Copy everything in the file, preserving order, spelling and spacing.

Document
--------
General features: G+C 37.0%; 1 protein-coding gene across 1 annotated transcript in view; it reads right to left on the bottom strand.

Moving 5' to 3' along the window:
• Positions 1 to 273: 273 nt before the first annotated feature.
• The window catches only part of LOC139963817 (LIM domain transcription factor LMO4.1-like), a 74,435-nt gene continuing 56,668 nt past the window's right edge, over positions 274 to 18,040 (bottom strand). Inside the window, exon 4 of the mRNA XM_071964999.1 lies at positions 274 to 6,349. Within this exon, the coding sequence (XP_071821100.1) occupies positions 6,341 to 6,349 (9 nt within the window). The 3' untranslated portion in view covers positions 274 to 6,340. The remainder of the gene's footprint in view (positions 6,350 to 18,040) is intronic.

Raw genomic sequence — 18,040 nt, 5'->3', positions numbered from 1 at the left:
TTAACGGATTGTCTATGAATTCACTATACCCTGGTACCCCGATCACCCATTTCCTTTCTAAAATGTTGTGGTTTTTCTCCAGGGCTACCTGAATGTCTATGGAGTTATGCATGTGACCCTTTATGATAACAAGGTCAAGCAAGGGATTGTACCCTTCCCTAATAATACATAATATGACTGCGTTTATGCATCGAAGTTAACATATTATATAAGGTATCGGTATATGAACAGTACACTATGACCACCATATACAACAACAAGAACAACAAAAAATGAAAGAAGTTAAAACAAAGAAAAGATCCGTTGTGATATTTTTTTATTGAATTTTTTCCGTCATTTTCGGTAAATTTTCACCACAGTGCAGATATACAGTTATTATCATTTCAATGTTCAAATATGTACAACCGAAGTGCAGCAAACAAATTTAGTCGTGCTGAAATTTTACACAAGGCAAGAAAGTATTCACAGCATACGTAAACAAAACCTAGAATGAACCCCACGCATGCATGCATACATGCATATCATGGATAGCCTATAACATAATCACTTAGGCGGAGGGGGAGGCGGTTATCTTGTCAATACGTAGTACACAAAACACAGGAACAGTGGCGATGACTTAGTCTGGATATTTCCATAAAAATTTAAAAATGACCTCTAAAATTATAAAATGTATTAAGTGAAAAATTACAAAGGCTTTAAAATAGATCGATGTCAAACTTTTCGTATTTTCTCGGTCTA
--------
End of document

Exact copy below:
General features: G+C 37.0%; 1 protein-coding gene across 1 annotated transcript in view; it reads right to left on the bottom strand.

Moving 5' to 3' along the window:
• Positions 1 to 273: 273 nt before the first annotated feature.
• The window catches only part of LOC139963817 (LIM domain transcription factor LMO4.1-like), a 74,435-nt gene continuing 56,668 nt past the window's right edge, over positions 274 to 18,040 (bottom strand). Inside the window, exon 4 of the mRNA XM_071964999.1 lies at positions 274 to 6,349. Within this exon, the coding sequence (XP_071821100.1) occupies positions 6,341 to 6,349 (9 nt within the window). The 3' untranslated portion in view covers positions 274 to 6,340. The remainder of the gene's footprint in view (positions 6,350 to 18,040) is intronic.

Raw genomic sequence — 18,040 nt, 5'->3', positions numbered from 1 at the left:
TTAACGGATTGTCTATGAATTCACTATACCCTGGTACCCCGATCACCCATTTCCTTTCTAAAATGTTGTGGTTTTTCTCCAGGGCTACCTGAATGTCTATGGAGTTATGCATGTGACCCTTTATGATAACAAGGTCAAGCAAGGGATTGTACCCTTCCCTAATAATACATAATATGACTGCGTTTATGCATCGAAGTTAACATATTATATAAGGTATCGGTATATGAACAGTACACTATGACCACCATATACAACAACAAGAACAACAAAAAATGAAAGAAGTTAAAACAAAGAAAAGATCCGTTGTGATATTTTTTTATTGAATTTTTTCCGTCATTTTCGGTAAATTTTCACCACAGTGCAGATATACAGTTATTATCATTTCAATGTTCAAATATGTACAACCGAAGTGCAGCAAACAAATTTAGTCGTGCTGAAATTTTACACAAGGCAAGAAAGTATTCACAGCATACGTAAACAAAACCTAGAATGAACCCCACGCATGCATGCATACATGCATATCATGGATAGCCTATAACATAATCACTTAGGCGGAGGGGGAGGCGGTTATCTTGTCAATACGTAGTACACAAAACACAGGAACAGTGGCGATGACTTAGTCTGGATATTTCCATAAAAATTTAAAAATGACCTCTAAAATTATAAAATGTATTAAGTGAAAAATTACAAAGGCTTTAAAATAGATCGATGTCAAACTTTTCGTATTTTCTCGGTCTA